In August, he went to Hanoi with the assignment of developing a paramilitary organization in the north. Its cover included arranging air transport for refugees to the South. As a C-46 transport, belonging to Civil Air Transport, a CIA proprietary airline, finished loading, they saw a small child standing on the ground below the loading door. They shouted for the pilot to wait, picked the child up and shoved him into the aircraft, which taxied away.
A Vietnamese man and woman ran up to Conein and his team, asking what they had done with their small boy, whom they'd brought out to say goodbye to relatives. Quickly, the team convinced the parents to fly to Free Vietnam and put them in the next aircraft to catch up with their son in Saigon.
Vy's group approached readiness in September.  On November 23, 23 agents and two cooks, the latter presumably honoring the brilliant Vietnamese-French culinary tradition, disguised themselves as coolies, were picked up from assembly points along the Saigon River, and, in the midst of the flow of refugee traffic, moved to their staging areas. They were ready in April 1955, and slipped ashore to their operational base in Haiphong. 
In 1958, Conein said that of the four Corsican airlines in Laos, only Air Laos Commerciale, run by Bonaventure "Rock" Francisci, was able to make a deal with Ngo Dinh Nhu to make daily airdrops of Laotian opium into South Vietnam. 
1963 Coup and aftermath
On July 9, 1963, when John McCone, Director of Central Intelligence briefed Kennedy on a coup being contemplated by the commander of the Army of the Republic of Viet Nam, Tran Van Don, who had discussed it with Conein.  Don was reported to have said the generals felt they had to act before the Viet Cong made more propaganda from the Buddhist persecution; Don said that Buddhist leaders did not believe Diem would keep his agreements made in June, and Buddhists were planning more suicides and demonstrations. Don then consulted Conein, "the only American I could really trust."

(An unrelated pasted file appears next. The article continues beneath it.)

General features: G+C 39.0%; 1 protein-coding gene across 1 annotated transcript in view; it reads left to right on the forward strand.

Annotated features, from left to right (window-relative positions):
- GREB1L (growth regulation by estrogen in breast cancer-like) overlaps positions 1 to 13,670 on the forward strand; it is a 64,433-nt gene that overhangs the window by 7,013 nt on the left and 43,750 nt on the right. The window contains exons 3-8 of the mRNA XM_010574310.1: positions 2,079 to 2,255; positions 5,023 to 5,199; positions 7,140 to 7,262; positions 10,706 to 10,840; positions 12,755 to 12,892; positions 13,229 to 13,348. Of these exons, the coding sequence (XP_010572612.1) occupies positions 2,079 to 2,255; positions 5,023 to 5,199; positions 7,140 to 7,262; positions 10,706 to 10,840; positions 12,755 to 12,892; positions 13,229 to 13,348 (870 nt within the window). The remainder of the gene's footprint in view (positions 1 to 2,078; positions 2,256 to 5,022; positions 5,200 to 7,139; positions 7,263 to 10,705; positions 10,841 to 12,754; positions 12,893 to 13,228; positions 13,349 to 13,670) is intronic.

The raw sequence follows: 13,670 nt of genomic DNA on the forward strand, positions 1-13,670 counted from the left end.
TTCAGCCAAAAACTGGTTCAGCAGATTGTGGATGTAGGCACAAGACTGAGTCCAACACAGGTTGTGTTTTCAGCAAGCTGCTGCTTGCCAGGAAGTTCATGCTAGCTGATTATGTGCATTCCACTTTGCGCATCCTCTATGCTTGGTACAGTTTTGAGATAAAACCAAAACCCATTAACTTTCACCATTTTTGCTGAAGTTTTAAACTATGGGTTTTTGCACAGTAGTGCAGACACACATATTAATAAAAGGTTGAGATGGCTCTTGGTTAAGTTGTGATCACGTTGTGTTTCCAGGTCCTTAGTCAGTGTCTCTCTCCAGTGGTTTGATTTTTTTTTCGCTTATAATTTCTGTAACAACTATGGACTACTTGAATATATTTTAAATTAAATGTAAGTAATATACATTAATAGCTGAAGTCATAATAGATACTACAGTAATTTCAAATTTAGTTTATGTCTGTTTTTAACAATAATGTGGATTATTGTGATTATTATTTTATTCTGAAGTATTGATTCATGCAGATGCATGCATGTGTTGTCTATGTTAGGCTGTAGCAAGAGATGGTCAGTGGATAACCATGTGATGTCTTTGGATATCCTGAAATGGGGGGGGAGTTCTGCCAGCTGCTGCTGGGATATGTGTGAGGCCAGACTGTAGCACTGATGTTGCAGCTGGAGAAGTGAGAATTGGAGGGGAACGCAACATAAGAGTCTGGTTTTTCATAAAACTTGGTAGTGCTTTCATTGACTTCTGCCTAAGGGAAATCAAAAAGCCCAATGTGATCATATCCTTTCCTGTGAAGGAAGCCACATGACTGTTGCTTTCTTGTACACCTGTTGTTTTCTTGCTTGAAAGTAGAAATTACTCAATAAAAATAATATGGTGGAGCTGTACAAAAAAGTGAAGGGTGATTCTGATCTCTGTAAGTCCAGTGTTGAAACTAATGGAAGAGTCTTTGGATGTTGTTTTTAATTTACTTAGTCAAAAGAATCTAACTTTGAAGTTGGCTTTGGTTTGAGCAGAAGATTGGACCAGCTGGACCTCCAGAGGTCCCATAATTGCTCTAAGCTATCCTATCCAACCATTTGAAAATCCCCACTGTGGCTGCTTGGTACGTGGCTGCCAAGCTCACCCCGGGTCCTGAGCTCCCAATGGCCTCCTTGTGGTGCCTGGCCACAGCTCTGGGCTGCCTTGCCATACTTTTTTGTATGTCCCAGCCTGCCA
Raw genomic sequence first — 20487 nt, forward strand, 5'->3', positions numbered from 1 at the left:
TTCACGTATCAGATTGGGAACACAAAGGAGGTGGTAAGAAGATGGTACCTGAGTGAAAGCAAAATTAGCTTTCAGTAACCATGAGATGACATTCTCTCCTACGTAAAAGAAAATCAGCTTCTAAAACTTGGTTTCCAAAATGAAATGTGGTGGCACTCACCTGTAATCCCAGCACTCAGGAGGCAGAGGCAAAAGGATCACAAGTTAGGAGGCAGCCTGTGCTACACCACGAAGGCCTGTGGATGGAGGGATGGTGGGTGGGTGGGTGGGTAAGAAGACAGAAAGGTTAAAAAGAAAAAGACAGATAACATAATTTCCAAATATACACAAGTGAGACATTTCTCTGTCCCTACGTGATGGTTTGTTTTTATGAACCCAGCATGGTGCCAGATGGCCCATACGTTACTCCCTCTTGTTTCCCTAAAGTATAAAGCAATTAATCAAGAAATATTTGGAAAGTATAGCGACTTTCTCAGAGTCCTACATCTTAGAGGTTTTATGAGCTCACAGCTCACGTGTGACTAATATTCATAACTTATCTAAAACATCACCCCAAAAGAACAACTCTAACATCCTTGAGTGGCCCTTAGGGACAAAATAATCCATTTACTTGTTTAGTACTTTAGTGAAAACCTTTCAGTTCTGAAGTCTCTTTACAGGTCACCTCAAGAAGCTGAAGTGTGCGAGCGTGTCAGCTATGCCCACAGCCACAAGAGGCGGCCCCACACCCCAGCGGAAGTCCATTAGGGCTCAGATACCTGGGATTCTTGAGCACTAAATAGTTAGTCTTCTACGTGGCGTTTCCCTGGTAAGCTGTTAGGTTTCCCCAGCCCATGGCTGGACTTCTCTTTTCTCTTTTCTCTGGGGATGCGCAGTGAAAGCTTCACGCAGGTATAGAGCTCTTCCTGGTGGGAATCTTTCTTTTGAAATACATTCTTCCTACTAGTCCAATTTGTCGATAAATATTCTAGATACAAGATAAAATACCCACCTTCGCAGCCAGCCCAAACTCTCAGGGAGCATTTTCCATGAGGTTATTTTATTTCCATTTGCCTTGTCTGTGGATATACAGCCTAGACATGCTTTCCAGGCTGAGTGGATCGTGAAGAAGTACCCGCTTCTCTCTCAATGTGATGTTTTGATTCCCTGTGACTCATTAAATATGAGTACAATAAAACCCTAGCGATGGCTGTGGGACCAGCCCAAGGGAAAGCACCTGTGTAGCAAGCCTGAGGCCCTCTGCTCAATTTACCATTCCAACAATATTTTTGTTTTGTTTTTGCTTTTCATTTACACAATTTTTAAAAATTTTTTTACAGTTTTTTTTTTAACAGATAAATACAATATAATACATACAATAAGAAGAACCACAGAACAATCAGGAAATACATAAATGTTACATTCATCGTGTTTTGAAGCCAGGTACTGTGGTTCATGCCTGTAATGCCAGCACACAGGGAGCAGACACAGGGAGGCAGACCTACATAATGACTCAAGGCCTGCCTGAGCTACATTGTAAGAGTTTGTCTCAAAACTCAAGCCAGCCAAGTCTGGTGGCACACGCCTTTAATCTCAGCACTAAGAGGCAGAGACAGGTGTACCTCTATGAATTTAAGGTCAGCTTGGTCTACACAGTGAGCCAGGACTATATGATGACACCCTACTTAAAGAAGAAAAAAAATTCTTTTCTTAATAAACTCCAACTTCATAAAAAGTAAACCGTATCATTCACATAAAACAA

Neil Sheehan said "These men trusted Conein as they would not have trusted another CIA agent. He was an old comrade, and his French birth fortified the relationship. When he was with them, he saw that his French side came out, because he lived in both cultures in spirit and he knew that it put them at ease.
In October, Conein "accidentally" met General Don, who told him that a coup was nearly ready; the corps commander for the Saigon area had not yet committed. They scheduled another meeting for the 5th, at which, with Henry Cabot Lodge Jr. approval, Conein met with Gen. Duong Van Minh, the potential coup leader. Minh mentioned three possible plans; one involved assassination. When Conein reported back to Lodge, Lodge asked Washington that Conein "be authorized to say that the U.S. will not thwart a coup, that we are willing to review plans, and that we will continue support to a successor regime."
Conein stayed after the coup. In 1966, he observed that the "same professionals who organized corruption for Diem and Nhu were still in charge of police and intelligence.